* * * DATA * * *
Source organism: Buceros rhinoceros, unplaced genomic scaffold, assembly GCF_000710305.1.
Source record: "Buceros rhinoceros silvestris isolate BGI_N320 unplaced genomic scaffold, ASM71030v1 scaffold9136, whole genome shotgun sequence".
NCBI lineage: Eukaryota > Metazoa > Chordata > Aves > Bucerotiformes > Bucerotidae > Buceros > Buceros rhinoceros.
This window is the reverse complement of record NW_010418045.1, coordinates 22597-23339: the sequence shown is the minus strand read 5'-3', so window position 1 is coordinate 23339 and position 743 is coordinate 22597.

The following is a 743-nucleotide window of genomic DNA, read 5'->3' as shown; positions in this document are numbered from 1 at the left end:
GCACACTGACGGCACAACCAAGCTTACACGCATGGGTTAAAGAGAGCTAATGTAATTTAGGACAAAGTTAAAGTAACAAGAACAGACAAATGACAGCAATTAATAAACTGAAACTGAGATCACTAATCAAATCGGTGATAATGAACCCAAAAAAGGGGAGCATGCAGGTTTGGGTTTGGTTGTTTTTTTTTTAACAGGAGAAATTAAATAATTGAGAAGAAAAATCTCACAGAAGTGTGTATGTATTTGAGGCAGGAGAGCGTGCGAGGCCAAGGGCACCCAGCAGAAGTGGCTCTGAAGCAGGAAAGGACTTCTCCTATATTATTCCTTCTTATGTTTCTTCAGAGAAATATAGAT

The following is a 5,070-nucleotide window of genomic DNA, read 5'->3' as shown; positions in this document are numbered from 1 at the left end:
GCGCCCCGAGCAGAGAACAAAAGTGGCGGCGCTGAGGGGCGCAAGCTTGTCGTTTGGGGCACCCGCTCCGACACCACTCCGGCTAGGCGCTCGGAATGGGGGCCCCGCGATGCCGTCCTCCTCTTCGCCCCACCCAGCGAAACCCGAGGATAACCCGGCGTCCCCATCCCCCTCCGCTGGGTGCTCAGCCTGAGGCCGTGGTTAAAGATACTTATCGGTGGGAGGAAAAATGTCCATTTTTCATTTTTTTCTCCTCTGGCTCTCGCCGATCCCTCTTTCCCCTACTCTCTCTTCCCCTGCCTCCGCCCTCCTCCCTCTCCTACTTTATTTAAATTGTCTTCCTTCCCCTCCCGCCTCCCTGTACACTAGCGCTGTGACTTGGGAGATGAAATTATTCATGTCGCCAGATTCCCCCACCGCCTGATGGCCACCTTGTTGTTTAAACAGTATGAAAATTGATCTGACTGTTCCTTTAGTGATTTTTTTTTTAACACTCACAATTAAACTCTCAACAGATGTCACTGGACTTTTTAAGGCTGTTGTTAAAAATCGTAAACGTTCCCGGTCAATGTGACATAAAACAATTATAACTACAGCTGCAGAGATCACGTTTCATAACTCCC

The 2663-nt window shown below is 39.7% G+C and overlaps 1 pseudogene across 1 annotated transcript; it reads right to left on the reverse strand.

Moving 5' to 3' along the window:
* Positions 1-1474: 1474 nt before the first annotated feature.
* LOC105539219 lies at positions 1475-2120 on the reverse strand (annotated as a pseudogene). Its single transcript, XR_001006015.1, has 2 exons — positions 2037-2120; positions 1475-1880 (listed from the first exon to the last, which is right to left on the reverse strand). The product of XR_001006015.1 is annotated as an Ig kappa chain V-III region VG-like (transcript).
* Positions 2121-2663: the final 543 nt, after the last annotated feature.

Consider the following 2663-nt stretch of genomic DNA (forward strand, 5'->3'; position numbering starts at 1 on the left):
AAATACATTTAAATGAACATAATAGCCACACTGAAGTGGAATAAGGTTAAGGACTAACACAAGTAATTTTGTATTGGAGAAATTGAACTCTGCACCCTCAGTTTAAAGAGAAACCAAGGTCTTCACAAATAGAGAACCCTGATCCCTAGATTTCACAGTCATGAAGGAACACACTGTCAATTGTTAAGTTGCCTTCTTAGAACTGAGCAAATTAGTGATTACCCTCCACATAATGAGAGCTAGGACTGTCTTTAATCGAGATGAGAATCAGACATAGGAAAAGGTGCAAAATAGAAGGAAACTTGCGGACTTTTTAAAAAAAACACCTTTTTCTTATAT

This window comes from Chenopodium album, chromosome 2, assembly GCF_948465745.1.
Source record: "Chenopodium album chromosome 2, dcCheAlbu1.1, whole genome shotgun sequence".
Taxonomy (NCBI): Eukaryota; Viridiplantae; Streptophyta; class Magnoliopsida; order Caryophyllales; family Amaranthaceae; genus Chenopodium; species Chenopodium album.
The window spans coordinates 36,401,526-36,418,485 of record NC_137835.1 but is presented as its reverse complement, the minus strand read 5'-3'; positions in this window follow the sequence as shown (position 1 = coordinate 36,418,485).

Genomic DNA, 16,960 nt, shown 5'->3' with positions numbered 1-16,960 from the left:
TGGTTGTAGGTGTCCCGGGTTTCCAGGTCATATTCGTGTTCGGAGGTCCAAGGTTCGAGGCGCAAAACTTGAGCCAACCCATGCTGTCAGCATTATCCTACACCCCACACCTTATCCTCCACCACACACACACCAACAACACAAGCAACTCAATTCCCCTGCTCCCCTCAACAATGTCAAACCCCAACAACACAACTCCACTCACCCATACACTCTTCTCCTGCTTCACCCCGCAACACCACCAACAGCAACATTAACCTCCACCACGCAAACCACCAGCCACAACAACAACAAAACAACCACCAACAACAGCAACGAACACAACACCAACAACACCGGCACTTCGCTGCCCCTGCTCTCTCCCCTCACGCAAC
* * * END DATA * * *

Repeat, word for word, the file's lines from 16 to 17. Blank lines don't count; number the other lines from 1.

This window comes from Chenopodium album, chromosome 2, assembly GCF_948465745.1.
Source record: "Chenopodium album chromosome 2, dcCheAlbu1.1, whole genome shotgun sequence".